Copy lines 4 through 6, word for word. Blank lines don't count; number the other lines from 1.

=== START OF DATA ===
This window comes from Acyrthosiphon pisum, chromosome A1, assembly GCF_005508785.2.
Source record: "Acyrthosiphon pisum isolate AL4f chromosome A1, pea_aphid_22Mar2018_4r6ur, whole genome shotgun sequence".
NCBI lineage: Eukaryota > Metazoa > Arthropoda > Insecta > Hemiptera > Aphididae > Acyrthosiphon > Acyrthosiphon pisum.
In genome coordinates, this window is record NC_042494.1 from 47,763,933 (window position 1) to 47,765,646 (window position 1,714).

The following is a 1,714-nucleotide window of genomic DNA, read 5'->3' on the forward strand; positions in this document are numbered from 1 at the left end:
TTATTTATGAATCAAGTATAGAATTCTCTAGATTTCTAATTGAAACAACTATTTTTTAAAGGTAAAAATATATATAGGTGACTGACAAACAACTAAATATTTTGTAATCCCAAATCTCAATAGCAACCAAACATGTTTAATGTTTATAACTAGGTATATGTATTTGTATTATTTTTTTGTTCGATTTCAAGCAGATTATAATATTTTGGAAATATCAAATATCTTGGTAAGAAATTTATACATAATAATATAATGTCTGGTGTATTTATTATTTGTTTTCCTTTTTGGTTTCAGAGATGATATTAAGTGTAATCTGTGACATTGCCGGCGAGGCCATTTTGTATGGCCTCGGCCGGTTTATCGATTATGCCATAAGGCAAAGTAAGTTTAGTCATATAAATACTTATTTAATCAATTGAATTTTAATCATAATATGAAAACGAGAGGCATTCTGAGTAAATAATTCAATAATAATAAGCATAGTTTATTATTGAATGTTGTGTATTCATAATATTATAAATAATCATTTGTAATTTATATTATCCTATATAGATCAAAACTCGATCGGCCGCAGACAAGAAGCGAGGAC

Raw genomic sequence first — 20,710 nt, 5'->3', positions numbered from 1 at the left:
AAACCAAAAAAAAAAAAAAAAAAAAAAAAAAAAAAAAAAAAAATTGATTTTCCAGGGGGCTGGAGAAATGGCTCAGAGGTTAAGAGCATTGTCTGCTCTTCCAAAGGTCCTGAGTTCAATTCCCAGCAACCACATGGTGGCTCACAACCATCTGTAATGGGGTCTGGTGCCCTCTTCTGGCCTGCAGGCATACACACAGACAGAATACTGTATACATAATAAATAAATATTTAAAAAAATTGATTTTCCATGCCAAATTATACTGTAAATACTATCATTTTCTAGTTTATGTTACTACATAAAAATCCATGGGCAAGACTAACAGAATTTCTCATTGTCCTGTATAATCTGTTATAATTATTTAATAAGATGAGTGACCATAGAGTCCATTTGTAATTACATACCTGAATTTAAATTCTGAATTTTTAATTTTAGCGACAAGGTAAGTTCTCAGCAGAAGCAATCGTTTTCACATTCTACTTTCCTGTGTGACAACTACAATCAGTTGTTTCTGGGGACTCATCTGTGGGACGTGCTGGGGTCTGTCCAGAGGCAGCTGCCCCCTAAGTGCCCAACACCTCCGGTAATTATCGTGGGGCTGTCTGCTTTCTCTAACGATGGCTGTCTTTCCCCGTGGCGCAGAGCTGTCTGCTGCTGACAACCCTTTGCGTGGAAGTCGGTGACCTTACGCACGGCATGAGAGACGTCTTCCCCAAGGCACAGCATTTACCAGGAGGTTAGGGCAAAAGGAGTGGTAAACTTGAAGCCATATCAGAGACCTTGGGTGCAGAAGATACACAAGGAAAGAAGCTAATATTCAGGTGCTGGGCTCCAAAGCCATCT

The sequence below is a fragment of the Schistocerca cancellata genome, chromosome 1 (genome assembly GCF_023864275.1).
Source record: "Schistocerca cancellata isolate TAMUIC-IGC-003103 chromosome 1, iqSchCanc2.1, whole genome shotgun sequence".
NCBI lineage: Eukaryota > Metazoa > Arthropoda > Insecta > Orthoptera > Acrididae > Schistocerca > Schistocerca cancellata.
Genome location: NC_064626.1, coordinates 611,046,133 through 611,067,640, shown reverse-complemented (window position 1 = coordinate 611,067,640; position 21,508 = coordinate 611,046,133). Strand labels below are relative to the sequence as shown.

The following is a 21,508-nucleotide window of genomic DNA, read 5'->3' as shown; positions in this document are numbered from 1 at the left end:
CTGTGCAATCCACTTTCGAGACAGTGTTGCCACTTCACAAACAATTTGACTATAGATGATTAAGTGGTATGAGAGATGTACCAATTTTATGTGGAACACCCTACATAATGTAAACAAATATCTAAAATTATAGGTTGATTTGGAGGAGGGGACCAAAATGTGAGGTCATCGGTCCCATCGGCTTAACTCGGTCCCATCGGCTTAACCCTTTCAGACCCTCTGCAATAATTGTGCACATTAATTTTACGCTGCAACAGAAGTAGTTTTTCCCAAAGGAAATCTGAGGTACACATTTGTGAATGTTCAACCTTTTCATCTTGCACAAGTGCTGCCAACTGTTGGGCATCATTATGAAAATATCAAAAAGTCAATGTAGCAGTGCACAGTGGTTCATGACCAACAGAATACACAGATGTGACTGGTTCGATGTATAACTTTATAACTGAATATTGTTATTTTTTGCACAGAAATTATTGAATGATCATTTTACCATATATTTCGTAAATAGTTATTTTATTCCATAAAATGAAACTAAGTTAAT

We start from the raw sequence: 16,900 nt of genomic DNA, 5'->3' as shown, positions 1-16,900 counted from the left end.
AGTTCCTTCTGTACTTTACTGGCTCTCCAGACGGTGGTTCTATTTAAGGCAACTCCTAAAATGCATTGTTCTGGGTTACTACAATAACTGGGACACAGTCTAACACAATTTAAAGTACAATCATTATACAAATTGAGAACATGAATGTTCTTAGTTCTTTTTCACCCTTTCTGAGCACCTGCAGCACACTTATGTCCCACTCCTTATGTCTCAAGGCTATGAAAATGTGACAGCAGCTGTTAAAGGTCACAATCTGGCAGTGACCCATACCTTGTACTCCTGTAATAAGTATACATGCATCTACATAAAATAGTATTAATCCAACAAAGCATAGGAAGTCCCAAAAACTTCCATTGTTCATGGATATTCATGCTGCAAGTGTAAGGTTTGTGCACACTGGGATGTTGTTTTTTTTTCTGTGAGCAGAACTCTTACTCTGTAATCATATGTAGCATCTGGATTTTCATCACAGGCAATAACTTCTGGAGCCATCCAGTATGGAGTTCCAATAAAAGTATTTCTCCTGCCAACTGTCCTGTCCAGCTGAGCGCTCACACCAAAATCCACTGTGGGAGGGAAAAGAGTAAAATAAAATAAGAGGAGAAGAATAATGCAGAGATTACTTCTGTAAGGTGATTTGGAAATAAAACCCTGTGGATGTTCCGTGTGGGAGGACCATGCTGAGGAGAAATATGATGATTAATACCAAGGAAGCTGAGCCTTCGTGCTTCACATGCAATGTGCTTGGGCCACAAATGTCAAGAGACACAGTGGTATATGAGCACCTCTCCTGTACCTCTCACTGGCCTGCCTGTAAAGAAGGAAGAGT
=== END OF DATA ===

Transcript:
In genome coordinates, this window is record NC_042494.1 from 47,763,933 (window position 1) to 47,765,646 (window position 1,714).

The following is a 1,714-nucleotide window of genomic DNA, read 5'->3' on the forward strand; positions in this document are numbered from 1 at the left end:
TTATTTATGAATCAAGTATAGAATTCTCTAGATTTCTAATTGAAACAACTATTTTTTAAAGGTAAAAATATATATAGGTGACTGACAAACAACTAAATATTTTGTAATCCCAAATCTCAATAGCAACCAAACATGTTTAATGTTTATAACTAGGTATATGTATTTGTATTATTTTTTTGTTCGATTTCAAGCAGATTATAATATTTTGGAAATATCAAATATCTTGGTAAGAAATTTATACATAATAATATAATGTCTGGTGTATTTATTATTTGTTTTCCTTTTTGGTTTCAGAGATGATATTAAGTGTAATCTGTGACATTGCCGGCGAGGCCATTTTGTATGGCCTCGGCCGGTTTATCGATTATGCCATAAGGCAAAGTAAGTTTAGTCATATAAATACTTATTTAATCAATTGAATTTTAATCATAATATGAAAACGAGAGGCATTCTGAGTAAATAATTCAATAATAATAAGCATAGTTTATTATTGAATGTTGTGTATTCATAATATTATAAATAATCATTTGTAATTTATATTATCCTATATAGATCAAAACTCGATCGGCCGCAGACAAGAAGCGAGGAC